Yikes, did we just reference Oscar Wilde in the title of this post? Freaking English Majors!
Mr. Wilde’s play, whose title bears the same name as this post, is all over the place. We want to make sure your test preparation is not.
One of the most important elements of SAT and ACT test preparation is setting a reasonable goal score for each subject. Take a look at where you’re at now, and assess your strengths and weaknesses. Is there a section that you’re happy with? Lets rephrase that: Is there a section in which your score, as it stands, will get you where you want to go?
The only way to be sure is to have a list of schools, and know what their average scores for incoming students are. Most schools have this information somewhere on their admissions site. Here’s a link to UCLA’s test standards, and here’s one for Williams College. If you’re having trouble finding information for a specific college, ask your Higher Learning tutor to lend a hand. We’re always happy to do so.
Be sure to check if the schools you’re interested in attending accept super scores as well. Your “Super Score” is your highest score in each section after multiple test dates. Say your first test scores were: Math 620, Reading 580, Writing 570. If the second time you took the SAT you scores were higher in both the Reading and Writing sections, but lower in the Math section, you could combine your first Math score with your improved Reading and Writing scores. Some schools accept “super scores” and some do not. Here is a link to the College Board website that lists how each school judges your scores.
If you haven’t figured out a few schools that pique your interest, talk to your Higher Learning tutor about your interests, odds are we know a few schools that could be a good fit. This is truly the first step in the admissions process.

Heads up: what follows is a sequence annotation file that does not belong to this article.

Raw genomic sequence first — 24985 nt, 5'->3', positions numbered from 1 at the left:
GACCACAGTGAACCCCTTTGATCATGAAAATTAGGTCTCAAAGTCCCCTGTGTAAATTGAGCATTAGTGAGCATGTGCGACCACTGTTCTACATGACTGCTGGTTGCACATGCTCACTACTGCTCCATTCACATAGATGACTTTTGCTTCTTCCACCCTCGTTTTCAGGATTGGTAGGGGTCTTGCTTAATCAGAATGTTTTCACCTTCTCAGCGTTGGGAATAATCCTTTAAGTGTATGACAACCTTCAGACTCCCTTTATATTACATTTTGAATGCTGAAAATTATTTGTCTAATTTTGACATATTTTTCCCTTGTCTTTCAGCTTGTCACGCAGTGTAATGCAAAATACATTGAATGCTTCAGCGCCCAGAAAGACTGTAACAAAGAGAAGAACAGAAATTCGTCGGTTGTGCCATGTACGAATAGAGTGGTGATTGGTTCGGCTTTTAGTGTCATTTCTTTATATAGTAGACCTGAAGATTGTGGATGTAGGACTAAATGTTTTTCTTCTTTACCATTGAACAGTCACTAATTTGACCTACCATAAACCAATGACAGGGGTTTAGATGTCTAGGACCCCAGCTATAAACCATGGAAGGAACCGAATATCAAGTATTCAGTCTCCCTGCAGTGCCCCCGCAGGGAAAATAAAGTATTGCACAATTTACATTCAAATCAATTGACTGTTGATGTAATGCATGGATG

If all subject areas need improvement, shoot for a score within 100 points (SAT) or 3 points (ACT) in each section. (That’s some serious improvement! ) Focus on what you need to do to get that score. Odds are, you don’t have to worry about nailing every question in every section. Don’t stress the extra stuff!
When you know what you want, its a lot easier to go out and get it. Once you’ve defined success on your own terms, Higher Learning can help you get to where you want be.
We’re often asked, before the tutoring process has begun, which exam a student should take, ACT or SAT? While there is no definitive, catchall answer to this question, over the years we’ve learned a thing or two about the differences between the two. In order to properly gauge which exam is right for you, you’ll have to consider what kind of a student you are.
Both the SAT and ACT have distinct features which lend to different styles of test takers. It’s helpful to consider the origins of each exam. “Back in the day,” many colleges only accepted one of the two exams. In the East, the SAT prevailed. In the Midwest, the ACT was king. The characteristics of the SAT and ACT, interestingly enough, match those of urban east coast life, and rural mid-western life, respectively. While there are of course urban mid-western hubs and pastoral east coast communities, bear with us while we compare the two exams.
Imagine you walk up to a complete stranger in New York City, and ask for directions. After he’s told you the most complicated set of directions you’ve ever heard at record breaking speed, you wonder, “Should I trust this guy?” All the while cars whiz by you in all directions, honking horns and screeching brakes. Your task is simple: Find 665 Broadway. (The address to NYU’s admissions department) But the journey seems increasingly more difficult.
The SAT is filled with distracting information. The manner in which Math, Critical Reading, and Writing problems are written can be intentionally misleading. Of course, if you know your way around the city, it’s easy to find 665 Broadway. You know not to trust directions from strangers, and you’re used to the traffic. With great preparation- like Skype Tutoring with Higher Learning Test Prep- you’ll know which answers are bologna and which are filet Mignon. If you’ve studied, scoring well on the SAT is a breeze.